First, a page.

Q&A with Gina Coleman (Misty Blues), composing and performing original blues with hints of jazz, funk, soul and tent revival gospel

"Blues offers insight into the daily struggles and highlights of everyday hard-working people. It is raw and authentic at its essence. I want people to listen to our music and take a break, lose themselves, and find some momentary relief from the weight of their daily lives."

Gina Coleman: Blues Roots and Beyond

Misty Blues' founder and lead singer, Gina Coleman, is a graduate of Williams College. She began singing in 1990 on a dare by her co-workers and hasn’t turned back since. She began performing in a duet, The Siblings. Gina shortly started her own duet, Cole-Connection, which blossomed to a five-piece band that allowed her to showcase some of her original music. Gina has performed in the Williamstown Theater Festival as the lead gospel singer in “A Raisin in the Sun.” She also made several appearances at NYC’s famed Bitter End. Misty Blues was a featured group at Mass MoCa’s blues festival. Gina and the band have had the pleasure of performing with Charles Neville from the legendary Neville Brothers at several venues in Western, MA and opening for blues staples. Musical influences include Janis Joplin, Bessie Smith, Billie Holiday, and Tuck & Patti.                                (Gina Coleman / Photo © by Roger Stephenson)

Misty Blues celebrate 24 years of composing and performing original blues with hints of jazz, funk, soul and tent revival gospel. Misty Blues recorded and shared the stage with Charles Neville and opened for traditional & contemporary blues artists like Tab Benoit, John Primer, Albert Cummings and Michael Powers. In 2019 the band became a finalist in the International Blues Challenge and released a music video directed by acclaimed documentary filmmaker, Dave Simonds. In fact, their original recordings have hit the airwaves on blues radio stations across the globe. In 2020 album titled Weed 'Em & Reap. Misty Blues' released the 13th album, but first live album, first acoustic album, and first tribute album to the late great Odetta "Tell Me Who You Are: A Live Tribute To Odetta" (2023).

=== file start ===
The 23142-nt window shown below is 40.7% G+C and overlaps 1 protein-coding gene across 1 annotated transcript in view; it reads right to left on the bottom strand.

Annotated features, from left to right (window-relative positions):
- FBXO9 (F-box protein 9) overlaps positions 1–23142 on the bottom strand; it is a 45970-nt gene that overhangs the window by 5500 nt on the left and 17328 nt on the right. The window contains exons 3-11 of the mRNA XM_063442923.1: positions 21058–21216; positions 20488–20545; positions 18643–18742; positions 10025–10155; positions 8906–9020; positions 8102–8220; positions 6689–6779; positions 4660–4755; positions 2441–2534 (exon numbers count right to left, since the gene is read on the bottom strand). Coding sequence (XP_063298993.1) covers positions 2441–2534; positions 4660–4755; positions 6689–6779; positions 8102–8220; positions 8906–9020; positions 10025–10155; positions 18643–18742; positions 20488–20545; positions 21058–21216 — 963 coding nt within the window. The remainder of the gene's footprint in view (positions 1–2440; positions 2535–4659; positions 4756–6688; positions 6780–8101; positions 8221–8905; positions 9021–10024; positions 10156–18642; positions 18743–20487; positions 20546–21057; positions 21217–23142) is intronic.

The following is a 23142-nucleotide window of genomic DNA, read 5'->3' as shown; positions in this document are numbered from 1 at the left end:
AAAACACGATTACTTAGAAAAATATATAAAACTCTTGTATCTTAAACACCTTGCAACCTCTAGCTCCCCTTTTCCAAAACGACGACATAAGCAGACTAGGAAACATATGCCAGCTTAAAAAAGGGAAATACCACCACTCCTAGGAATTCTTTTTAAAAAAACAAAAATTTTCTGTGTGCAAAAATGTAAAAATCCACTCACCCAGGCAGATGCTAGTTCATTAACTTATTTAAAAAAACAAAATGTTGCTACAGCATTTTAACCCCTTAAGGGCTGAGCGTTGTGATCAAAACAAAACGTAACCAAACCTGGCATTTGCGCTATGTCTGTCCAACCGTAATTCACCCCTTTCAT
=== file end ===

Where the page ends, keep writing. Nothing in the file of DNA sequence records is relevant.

Interview by Michael Limnios

How has the Blues music (and culture of) influenced your views of the world and the journeys you’ve taken?

I’m not sure that blues music has influenced my views of the world, but it has certainly been the soundtrack of my life. My struggles and my unwillingness to relent in the face of those struggles are the themes most prevalent in my music.

How do you describe your sound, music philosophy and songbook? Where does your creative drive come from?

I’ve never achieved anything in my life with ease. My creative outpourings come from my resilience; a thematic thread throughout the music I write. I would say that my music squarely falls in the contemporary blues sub-genre. Misty Blues' music is rooted in the blues, but heavily infused with jazz, funk, soul and tent revival gospel.

What moment changed your music life the most?

Misty Blues making it to the finals of the 2019 International Blues Challenge. Everything started to change for us in terms of our rapid expansion of followers outside of the Northeastern United States.

"The dichotomy of her (Odeta's) musical leanings is certainly enticing to this devoted follower. She sang from a place of great conviction, and irreverent humor. She also had an undeniably distinctive voice; she made folks truly listen to the lyrical content of her music." (Photo: Misty Blues' Gina Coleman)

How do you think that you have grown as an artist since you first started making music? What has remained the same about your music-making process?

I am much more confident in my artistry, and I’ve grown to trust my instincts regarding the musicians I’ve surrounded myself with to create music. My writing process has and remains a non-process; songs just come to me, and I capture them and then send them on to the band for their personal contributions.

Currently you’ve one release (Live) tribute to Odetta. How did that idea come about?

I had the honor and privilege of spending an evening with Odetta in the mid-90’s at the Bottom Line club in NYC. Ever since that meeting, I’ve longed to pay her tribute. We had a unique opportunity to do a live recording at Studio 9 Porches in North Adams, MA this past May, so I used that fortune to finally pay my respects to the Queen Of Folk.

Why do you think that Odetta’s music and life continues to generate such a devoted following?

The dichotomy of her musical leanings is certainly enticing to this devoted follower. She sang from a place of great conviction, and irreverent humor. She also had an undeniably distinctive voice; she made folks truly listen to the lyrical content of her music.